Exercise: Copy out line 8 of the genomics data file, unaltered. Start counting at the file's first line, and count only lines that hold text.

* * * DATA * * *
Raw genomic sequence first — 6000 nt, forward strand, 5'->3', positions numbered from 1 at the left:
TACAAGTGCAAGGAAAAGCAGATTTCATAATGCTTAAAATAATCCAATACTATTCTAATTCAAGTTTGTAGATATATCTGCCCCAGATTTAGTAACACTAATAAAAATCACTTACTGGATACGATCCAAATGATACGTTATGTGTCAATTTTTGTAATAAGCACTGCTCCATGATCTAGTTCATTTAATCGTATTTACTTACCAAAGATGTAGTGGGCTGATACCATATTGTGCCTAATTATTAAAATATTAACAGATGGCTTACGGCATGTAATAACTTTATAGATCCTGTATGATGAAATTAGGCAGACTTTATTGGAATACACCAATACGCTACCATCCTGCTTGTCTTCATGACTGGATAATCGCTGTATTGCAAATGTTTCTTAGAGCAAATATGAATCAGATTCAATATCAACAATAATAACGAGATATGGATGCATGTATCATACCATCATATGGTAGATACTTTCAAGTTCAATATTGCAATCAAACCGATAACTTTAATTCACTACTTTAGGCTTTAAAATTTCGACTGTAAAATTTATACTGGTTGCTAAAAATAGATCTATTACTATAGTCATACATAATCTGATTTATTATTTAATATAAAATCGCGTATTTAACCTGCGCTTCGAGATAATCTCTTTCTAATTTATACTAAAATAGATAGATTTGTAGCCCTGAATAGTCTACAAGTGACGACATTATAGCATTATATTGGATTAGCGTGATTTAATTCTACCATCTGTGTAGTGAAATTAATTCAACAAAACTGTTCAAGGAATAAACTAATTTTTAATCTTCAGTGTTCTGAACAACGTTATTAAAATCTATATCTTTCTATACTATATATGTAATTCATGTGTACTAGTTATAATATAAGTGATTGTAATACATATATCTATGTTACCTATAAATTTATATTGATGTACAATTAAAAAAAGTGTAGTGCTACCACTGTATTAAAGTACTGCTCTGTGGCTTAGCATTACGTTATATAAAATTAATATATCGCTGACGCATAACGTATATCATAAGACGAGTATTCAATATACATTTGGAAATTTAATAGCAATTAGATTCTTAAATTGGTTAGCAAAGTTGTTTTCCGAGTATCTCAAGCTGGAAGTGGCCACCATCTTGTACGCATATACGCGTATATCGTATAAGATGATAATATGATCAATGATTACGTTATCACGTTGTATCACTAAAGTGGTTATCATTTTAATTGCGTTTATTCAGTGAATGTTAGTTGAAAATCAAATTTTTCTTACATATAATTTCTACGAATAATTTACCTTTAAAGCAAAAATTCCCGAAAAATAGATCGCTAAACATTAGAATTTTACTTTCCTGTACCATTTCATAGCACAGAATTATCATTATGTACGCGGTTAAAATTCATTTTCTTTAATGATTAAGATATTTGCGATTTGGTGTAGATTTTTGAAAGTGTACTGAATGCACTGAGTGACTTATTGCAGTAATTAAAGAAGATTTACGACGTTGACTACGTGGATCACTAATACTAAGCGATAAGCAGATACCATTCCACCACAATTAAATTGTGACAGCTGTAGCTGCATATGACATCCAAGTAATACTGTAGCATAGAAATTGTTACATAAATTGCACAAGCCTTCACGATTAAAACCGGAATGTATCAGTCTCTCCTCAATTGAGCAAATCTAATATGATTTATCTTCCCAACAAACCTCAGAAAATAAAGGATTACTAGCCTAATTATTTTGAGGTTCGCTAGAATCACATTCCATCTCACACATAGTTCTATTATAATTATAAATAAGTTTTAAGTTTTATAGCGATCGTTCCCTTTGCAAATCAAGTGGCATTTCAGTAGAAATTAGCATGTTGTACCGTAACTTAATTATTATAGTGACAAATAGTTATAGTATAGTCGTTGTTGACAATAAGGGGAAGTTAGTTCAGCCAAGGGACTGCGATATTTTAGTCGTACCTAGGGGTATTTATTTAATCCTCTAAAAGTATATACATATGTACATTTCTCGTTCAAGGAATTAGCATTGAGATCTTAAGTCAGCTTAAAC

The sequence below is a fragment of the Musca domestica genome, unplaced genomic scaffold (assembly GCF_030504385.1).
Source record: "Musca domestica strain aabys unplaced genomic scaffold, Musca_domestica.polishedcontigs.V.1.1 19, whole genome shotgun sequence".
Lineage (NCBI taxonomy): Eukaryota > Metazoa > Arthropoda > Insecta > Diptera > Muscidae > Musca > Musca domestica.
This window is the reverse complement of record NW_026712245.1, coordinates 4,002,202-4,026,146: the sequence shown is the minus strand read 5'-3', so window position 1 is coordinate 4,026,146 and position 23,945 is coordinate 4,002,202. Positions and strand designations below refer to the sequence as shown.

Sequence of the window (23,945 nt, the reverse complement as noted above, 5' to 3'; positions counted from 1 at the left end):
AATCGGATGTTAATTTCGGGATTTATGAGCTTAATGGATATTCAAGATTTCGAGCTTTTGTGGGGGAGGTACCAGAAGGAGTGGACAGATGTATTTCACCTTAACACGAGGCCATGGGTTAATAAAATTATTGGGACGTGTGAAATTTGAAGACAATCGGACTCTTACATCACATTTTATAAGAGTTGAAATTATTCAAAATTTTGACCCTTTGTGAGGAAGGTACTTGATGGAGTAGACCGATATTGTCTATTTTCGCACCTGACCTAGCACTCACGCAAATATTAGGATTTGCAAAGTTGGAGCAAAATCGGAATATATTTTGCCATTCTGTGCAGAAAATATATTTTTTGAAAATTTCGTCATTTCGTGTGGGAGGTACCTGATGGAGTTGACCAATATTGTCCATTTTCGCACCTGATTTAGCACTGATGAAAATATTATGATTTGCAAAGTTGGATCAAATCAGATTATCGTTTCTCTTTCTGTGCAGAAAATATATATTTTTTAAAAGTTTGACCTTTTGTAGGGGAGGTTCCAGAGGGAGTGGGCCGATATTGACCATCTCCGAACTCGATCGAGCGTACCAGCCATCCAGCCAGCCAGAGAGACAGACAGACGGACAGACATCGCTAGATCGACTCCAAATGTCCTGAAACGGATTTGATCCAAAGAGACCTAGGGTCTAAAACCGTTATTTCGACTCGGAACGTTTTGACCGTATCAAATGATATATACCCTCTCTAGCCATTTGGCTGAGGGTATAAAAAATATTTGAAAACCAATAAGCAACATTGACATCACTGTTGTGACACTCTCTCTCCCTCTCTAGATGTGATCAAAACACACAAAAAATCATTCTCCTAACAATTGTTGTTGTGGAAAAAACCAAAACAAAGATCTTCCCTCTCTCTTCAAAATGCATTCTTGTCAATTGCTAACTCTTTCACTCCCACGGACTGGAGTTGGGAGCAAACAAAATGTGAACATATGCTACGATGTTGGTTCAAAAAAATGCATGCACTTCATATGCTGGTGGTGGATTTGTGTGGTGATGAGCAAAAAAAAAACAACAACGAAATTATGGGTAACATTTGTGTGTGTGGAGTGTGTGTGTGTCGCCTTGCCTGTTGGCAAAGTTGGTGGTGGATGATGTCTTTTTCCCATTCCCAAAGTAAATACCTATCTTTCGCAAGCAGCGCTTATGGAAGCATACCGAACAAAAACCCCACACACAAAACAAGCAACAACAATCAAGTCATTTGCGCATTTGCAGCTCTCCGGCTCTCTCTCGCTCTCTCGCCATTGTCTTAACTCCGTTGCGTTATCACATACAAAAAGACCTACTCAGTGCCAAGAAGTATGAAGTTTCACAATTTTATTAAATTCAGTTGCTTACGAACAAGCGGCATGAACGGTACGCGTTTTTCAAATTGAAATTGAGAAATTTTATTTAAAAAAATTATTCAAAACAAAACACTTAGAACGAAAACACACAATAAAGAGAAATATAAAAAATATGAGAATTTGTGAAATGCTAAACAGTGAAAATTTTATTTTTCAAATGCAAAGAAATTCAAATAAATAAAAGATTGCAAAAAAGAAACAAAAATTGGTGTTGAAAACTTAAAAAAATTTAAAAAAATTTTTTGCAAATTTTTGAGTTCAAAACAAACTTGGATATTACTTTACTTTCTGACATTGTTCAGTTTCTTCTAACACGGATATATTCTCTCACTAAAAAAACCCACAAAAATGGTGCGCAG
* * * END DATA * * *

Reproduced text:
AATCGGATGTTAATTTCGGGATTTATGAGCTTAATGGATATTCAAGATTTCGAGCTTTTGTGGGGGAGGTACCAGAAGGAGTGGACAGATGTATTTCACCTTAACACGAGGCCATGGGTTAATAAAATTATTGGGACGTGTGAAATTTGAAGACAATCGGACTCTTACATCACATTTTATAAGAGTTGAAATTATTCAAAATTTTGACCCTTTGTGAGGAAGGTACTTGATGGAGTAGACCGATATTGTCTATTTTCGCACCTGACCTAGCACTCACGCAAATATTAGGATTTGCAAAGTTGGAGCAAAATCGGAATATATTTTGCCATTCTGTGCAGAAAATATATTTTTTGAAAATTTCGTCATTTCGTGTGGGAGGTACCTGATGGAGTTGACCAATATTGTCCATTTTCGCACCTGATTTAGCACTGATGAAAATATTATGATTTGCAAAGTTGGATCAAATCAGATTATCGTTTCTCTTTCTGTGCAGAAAATATATATTTTTTAAAAGTTTGACCTTTTGTAGGGGAGGTTCCAGAGGGAGTGGGCCGATATTGACCATCTCCGAACTCGATCGAGCGTACCAGCCATCCAGCCAGCCAGAGAGACAGACAGACGGACAGACATCGCTAGATCGACTCCAAATGTCCTGAAACGGATTTGATCCAAAGAGACCTAGGGTCTAAAACCGTTATTTCGACTCGGAACGTTTTGACCGTATCAAATGATATATACCCTCTCTAGCCATTTGGCTGAGGGTATAAAAAATATTTGAAAACCAATAAGCAACATTGACATCACTGTTGTGACACTCTCTCTCCCTCTCTAGATGTGATCAAAACACACAAAAAATCATTCTCCTAACAATTGTTGTTGTGGAAAAAACCAAAACAAAGATCTTCCCTCTCTCTTCAAAATGCATTCTTGTCAATTGCTAACTCTTTCACTCCCACGGACTGGAGTTGGGAGCAAACAAAATGTGAACATATGCTACGATGTTGGTTCAAAAAAATGCATGCACTTCATATGCTGGTGGTGGATTTGTGTGGTGATGAGCAAAAAAAAAACAACAACGAAATTATGGGTAACATTTGTGTGTGTGGAGTGTGTGTGTGTCGCCTTGCCTGTTGGCAAAGTTGGTGGTGGATGATGTCTTTTTCCCATTCCCAAAGTAAATACCTATCTTTCGCAAGCAGCGCTTATGGAAGCATACCGAACAAAAACCCCACACACAAAACAAGCAACAACAATCAAGTCATTTGCGCATTTGCAGCTCTCCGGCTCTCTCTCGCTCTCTCGCCATTGTCTTAACTCCGTTGCGTTATCACATACAAAAAGACCTACTCAGTGCCAAGAAGTATGAAGTTTCACAATTTTATTAAATTCAGTTGCTTACGAACAAGCGGCATGAACGGTACGCGTTTTTCAAATTGAAATTGAGAAATTTTATTTAAAAAAATTATTCAAAACAAAACACTTAGAACGAAAACACACAATAAAGAGAAATATAAAAAATATGAGAATTTGTGAAATGCTAAACAGTGAAAATTTTATTTTTCAAATGCAAAGAAATTCAAATAAATAAAAGATTGCAAAAAAGAAACAAAAATTGGTGTTGAAAACTTAAAAAAATTTAAAAAAATTTTTTGCAAATTTTTGAGTTCAAAACAAACTTGGATATTACTTTACTTTCTGACATTGTTCAGTTTCTTCTAACACGGATATATTCTCTCACTAAAAAAACCCACAAAAATGGTGCGCAG